Convention 169 on Indigenous and Tribal Peoples requires ratifying governments to adopt special measures to ensure that indigenous workers are protected from sexual harassment (Art. 20); the Domestic Workers Convention, 2011 (No. 189) bans all forms of abuse, harassment and violence (Art. 5) and the HIV/AIDS Recommendation 200 requires workplace measures to reduce the transmission of HIV and alleviate its impact by actions to prevent and prohibit violence and harassment (Para. 14).
Other ratified texts, such as the child labour and OSH conventions also indirectly address GBV. In a study across several regions of the United States, three-fourths of women suffering domestic violence were harmed or harassed at their workplace by abusive spouses or partners, either on the phone or in person.
Confrontation affects co-workers who step in to halt an altercation, as well as those witnessing an act of violence, whether committed by a colleague, client or stranger.
In addition to impacting interpersonal relations, violence can affect the way the work is organized, can reduce productivity, entail damage to equipment and ‘poison’ the working environment. ILO says that no other form of sex discrimination violates so many fundamental human rights as violence against women.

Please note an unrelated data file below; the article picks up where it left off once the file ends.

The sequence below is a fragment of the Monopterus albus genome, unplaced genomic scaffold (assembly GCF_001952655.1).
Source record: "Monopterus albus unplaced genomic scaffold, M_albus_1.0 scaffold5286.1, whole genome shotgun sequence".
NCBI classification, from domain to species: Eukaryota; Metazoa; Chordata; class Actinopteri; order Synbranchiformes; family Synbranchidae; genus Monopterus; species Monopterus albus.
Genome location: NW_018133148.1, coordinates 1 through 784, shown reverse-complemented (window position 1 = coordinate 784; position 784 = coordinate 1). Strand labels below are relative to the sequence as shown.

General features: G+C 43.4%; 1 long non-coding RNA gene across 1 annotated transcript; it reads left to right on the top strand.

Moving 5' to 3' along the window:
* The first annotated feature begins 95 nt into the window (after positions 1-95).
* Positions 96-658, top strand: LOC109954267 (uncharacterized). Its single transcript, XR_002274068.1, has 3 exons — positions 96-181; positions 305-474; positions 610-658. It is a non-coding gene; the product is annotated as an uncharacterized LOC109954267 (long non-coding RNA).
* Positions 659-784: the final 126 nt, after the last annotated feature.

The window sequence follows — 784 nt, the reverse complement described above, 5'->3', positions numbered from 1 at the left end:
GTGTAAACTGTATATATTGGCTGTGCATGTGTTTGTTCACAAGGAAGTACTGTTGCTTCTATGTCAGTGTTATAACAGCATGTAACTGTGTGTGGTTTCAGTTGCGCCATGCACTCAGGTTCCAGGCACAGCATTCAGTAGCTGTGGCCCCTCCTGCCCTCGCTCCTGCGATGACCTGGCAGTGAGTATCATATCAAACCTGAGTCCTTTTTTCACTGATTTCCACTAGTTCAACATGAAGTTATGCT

Workplace violence and sexual harassment present a significant barrier to women accessing and progressing through the labour market, and therefore ILO will never stop working to eradicate it.
ILO stands ready to assist its tripartite constituents, and to cooperate fully with the whole UN family to ensure a world free from violence against women and girls. Violence and harassment against women and men in the world of work has been a global practice.
While workplace violence can differ depending on a country’s development level, the most common forms occur everywhere. In the poorest countries unacceptable practices are often exacerbated by poverty. Each year, from November 25 to December 10, UN celebrates the International Day for the Elimination of Violence against Women, Human Rights Day.
The 16 Days of Activism against Gender-Based Violence Campaign is a time to galvanize action to end violence against women and girls around the world.
The theme for the 2018 campaign is, ‘End Gender-Based Violence in the World of Work.’ This year’s theme builds on the momentum and achievements during the 2017 campaign when over 700 organizations in 92 countries campaigned around the theme of ‘Together We Can End GBV in Education.’
The goal for 2018 is to continue to target the institutions in which gender-based violence is perpetuated and push for systemic change and accountability.